Multidimensional Family Therapy (MDFT)

Multidimensional Family Therapy (MDFT) is a family-based, comprehensive treatment program focused on adolescent and young adult substance abuse and related behavioral and emotional difficulties.  The model is widely recognized as an effective evidence-based treatment for adolescent substance use disorders and delinquency (e.g., Liddle et al 2008; Liddle et al 2009; Rigter et al, 2005; Vaughn & Howard, 2004; Waldron & Turner, 2008).  MDFT is theory driven, combining aspects of several theoretical frameworks such as, family systems theory, developmental psychology, and the risk and protective model of adolescent substance abuse.  It incorporates key elements of effective adolescent drug treatment, including comprehensive assessment; an integrated treatment approach; family involvement; developmentally appropriate interventions; specialized engagement and retention protocols; attention to qualifications of staff and their ongoing training; gender and cultural competence.  MDFT is flexible treatment delivery structure, tailoring treatment to the needs of the youth and family.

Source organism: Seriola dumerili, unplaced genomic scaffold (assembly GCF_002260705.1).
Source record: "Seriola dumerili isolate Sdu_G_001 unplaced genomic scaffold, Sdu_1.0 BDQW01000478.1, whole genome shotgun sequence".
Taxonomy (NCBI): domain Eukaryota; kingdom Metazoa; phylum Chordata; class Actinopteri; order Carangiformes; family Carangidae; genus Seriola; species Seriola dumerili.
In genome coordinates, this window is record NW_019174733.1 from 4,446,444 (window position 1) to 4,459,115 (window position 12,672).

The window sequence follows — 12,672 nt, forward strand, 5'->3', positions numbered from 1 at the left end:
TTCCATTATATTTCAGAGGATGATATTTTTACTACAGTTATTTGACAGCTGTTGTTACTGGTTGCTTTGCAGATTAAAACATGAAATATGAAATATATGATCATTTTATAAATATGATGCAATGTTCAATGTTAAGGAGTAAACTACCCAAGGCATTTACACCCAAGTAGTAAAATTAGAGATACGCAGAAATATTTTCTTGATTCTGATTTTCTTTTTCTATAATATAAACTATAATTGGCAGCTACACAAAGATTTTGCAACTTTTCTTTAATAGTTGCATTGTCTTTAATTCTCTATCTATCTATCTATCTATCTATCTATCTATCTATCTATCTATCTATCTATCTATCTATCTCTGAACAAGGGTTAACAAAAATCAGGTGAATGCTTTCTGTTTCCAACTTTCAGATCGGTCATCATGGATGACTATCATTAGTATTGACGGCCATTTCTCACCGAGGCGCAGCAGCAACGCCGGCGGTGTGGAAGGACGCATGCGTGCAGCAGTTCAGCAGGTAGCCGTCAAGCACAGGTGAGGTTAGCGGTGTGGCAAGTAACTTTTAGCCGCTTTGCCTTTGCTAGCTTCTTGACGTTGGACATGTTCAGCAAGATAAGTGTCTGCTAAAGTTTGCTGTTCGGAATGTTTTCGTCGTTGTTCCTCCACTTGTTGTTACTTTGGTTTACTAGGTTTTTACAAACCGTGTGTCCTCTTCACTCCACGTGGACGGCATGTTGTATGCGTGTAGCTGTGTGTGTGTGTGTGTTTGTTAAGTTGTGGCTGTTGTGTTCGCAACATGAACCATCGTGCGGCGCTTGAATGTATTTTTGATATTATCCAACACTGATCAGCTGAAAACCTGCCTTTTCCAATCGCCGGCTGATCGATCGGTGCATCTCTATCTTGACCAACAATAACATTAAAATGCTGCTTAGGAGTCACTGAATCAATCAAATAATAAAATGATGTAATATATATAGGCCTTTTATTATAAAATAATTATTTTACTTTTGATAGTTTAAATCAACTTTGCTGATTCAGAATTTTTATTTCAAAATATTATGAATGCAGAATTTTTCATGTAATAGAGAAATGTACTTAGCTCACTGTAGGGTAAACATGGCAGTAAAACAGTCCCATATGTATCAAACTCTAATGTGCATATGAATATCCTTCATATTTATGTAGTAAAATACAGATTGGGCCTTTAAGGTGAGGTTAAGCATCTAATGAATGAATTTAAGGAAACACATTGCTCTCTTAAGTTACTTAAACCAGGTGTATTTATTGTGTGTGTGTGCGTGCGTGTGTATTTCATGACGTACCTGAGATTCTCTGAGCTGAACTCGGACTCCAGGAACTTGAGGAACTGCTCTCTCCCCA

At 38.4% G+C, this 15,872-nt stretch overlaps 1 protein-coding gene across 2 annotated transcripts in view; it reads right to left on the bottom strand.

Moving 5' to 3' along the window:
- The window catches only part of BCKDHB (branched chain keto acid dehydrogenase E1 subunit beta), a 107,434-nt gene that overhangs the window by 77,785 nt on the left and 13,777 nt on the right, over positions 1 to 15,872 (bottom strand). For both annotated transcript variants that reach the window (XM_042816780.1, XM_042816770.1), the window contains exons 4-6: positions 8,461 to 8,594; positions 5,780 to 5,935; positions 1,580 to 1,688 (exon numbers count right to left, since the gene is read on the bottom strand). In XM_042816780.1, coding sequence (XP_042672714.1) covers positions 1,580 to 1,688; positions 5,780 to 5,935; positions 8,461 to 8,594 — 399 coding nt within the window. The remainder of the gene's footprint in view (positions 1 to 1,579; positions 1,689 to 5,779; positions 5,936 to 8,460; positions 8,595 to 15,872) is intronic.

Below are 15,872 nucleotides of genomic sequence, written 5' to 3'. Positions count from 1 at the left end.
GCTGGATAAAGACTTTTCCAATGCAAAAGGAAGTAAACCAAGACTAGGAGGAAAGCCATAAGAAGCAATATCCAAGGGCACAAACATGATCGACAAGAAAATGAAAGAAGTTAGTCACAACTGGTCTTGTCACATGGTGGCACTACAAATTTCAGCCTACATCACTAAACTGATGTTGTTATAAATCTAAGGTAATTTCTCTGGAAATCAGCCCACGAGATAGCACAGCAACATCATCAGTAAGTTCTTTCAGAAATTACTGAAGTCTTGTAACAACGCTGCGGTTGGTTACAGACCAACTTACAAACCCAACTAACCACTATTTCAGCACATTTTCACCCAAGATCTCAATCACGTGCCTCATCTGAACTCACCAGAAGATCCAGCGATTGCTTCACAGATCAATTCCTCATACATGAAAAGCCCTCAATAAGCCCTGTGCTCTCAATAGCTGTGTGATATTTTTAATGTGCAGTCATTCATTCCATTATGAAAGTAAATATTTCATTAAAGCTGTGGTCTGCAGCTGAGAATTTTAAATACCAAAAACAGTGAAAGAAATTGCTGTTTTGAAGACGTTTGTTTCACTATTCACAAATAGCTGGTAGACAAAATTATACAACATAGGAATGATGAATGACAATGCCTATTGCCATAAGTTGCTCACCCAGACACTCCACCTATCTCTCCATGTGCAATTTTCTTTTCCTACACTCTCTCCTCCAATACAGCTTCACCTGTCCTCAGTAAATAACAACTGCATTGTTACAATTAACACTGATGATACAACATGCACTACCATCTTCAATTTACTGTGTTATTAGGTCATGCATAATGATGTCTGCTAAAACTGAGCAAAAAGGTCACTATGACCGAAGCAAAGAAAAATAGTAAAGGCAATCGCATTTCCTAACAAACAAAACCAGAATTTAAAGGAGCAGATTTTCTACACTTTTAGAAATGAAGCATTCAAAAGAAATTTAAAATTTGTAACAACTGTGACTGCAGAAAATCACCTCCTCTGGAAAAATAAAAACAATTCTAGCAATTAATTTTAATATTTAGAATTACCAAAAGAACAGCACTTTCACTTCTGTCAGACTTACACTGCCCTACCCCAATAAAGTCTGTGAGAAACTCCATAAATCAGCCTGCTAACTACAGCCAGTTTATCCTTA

The Yale Child Study Center MDFT program receives all referrals from the Department of Children & Families (DCF) and provides treatment for youth ages 9 to 18.  The treatment is sectioned into three stages working with multiple domains (Adolescent, Parent, Family and Extrafamial).  This intensive home based treatment program provides at least three therapeutic contacts with the family weekly and intensive case management and is delivered over six months by a master's trained clinician and a bachelor's trained mental health counselor.


Bethany Kleine, MSW, LCSW

Assistant Clinical Professor (Social Work) in the Child Study Center